Dr Hilary offers advice on sharing bath water
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The fast-paced nature of modern living means many of us rarely fit in a hot bath but research suggests it is worth taking the time out to have one. The soothing effects of having a hot bath will be familiar, but the pleasurable pastime may also aid weight loss. The finding was recently revealed in an episode of Just One Thing – with Michael Mosley.
Dr Mosley cited a small study conducted by Loughborough University which he took part in.
“A group of us were asked to lie in a hot bath for an hour, fitted with equipment to measure how many calories we burned,” he explained.
“We also had to have a rectal thermometer inserted.”
During the bathing session Dr Mosley burnt 240 calories – the equivalent of a brisk 30 minute walk, he revealed.
“One of the first things that we were looking at is the energy expenditure while you’re in the bath,” exercise physiologist Steve Faulkner from Loughborough University told the BBC.
“And what we found was an 80 percent increase in energy expenditure just as a result of sitting in the bath for the course of an hour.”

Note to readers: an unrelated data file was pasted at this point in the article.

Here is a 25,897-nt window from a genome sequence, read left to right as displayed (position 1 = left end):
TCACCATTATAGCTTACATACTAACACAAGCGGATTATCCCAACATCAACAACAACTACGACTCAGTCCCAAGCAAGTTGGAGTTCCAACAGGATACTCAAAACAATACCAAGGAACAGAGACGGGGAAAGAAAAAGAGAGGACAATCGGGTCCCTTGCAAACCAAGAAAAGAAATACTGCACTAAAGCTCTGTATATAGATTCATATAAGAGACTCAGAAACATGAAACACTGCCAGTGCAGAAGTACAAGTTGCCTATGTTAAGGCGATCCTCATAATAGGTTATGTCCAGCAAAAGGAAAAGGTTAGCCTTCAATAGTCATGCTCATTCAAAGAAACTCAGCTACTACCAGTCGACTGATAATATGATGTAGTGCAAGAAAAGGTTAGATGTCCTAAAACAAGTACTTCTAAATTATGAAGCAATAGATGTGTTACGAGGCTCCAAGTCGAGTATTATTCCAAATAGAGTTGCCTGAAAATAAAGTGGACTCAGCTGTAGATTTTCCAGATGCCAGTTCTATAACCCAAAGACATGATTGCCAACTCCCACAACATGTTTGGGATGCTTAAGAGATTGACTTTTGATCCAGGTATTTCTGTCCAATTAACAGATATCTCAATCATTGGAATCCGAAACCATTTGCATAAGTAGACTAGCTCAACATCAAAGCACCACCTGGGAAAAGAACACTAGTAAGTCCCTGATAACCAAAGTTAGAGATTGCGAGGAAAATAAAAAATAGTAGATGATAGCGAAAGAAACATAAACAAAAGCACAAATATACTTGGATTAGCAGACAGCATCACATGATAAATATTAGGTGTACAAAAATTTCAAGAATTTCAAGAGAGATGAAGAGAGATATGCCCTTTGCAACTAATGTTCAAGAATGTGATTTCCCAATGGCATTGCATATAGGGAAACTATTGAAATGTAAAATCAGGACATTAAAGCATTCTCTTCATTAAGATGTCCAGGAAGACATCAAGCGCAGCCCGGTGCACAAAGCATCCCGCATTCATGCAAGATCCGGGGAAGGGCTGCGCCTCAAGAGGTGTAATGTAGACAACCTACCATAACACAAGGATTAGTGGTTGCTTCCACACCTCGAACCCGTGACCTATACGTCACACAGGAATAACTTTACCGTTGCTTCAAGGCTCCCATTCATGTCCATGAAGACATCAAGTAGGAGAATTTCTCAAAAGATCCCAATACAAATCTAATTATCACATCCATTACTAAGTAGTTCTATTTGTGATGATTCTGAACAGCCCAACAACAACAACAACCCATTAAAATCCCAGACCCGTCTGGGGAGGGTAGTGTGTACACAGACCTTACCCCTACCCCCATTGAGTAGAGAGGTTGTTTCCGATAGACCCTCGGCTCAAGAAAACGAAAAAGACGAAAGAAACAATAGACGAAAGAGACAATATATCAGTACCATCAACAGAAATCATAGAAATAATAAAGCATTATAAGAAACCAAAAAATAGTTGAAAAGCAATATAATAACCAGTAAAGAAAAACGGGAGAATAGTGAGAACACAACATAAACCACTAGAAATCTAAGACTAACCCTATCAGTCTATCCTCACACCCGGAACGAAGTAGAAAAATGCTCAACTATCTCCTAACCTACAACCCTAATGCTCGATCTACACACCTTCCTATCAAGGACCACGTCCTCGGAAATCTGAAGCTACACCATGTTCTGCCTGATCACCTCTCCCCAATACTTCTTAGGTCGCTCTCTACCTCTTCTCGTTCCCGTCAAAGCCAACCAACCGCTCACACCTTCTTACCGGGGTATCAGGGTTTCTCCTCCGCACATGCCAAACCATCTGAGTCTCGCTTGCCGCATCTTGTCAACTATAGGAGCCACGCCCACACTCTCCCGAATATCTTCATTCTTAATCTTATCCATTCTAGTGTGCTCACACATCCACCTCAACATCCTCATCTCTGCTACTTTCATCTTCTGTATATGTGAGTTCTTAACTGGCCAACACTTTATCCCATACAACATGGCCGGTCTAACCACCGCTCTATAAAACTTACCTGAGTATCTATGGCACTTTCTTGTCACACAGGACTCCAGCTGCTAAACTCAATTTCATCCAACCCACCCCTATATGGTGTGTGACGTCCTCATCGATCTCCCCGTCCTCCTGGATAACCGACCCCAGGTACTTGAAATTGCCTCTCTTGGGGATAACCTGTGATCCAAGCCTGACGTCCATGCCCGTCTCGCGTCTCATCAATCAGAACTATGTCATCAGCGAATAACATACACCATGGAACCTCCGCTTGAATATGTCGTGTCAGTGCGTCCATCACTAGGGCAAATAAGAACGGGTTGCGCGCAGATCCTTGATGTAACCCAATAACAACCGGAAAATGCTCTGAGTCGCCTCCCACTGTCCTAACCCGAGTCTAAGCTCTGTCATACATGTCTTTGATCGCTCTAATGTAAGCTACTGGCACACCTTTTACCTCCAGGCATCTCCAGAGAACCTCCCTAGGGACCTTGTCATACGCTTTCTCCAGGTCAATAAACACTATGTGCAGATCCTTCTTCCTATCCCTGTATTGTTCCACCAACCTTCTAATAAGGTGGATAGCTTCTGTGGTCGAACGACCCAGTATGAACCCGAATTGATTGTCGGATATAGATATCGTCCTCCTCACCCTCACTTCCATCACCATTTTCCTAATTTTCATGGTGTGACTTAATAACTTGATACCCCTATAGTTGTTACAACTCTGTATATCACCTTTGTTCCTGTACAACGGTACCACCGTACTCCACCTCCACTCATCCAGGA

What accounts for this effect?
Faulkner attributed the effect to heat shock proteins – specific proteins that are made when cells are briefly exposed to temperatures above their normal growth temperature.
“Heat shock proteins are molecules that are made by all cells of the human body in response to stresses,” Faulkner explained in The Conversation.
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“In the long term, raised levels of these proteins may help the function of insulin and improve blood sugar control.”
This is significant because without insulin, the cells of your body are unable to use sugar for energy.
This can lead to weight gain over time.
Dr Mosley observed an improvement in blood sugar control during the study.
“What was particularly surprising was the hot bath also reduced my blood sugar response to a later meal,” he explained.
“Which is good, because persistently high blood sugar damages arteries and nerves.”
The finding is significant because poor blood sugar management is a precursor to diabetes.
According to Dr Mosley, having a hot bath is linked to a host of other health benefits.
He cited a small study conducted in 2016, in which researchers from the University of Oregon showed that sitting in a hot bath four of five times a week led to lower blood pressure and reduced arterial stiffness.
High blood blood pressure and arterial stiffness can lead to cardiovascular problems.
Speaking on the podcast, Professor Jason Ellis, a professor of psychology and director of the Northumbria Sleep Centre, outlined another key benefit.
“Another thing we’ve got to think about here is not just the physical impact, but the psychological impact.”
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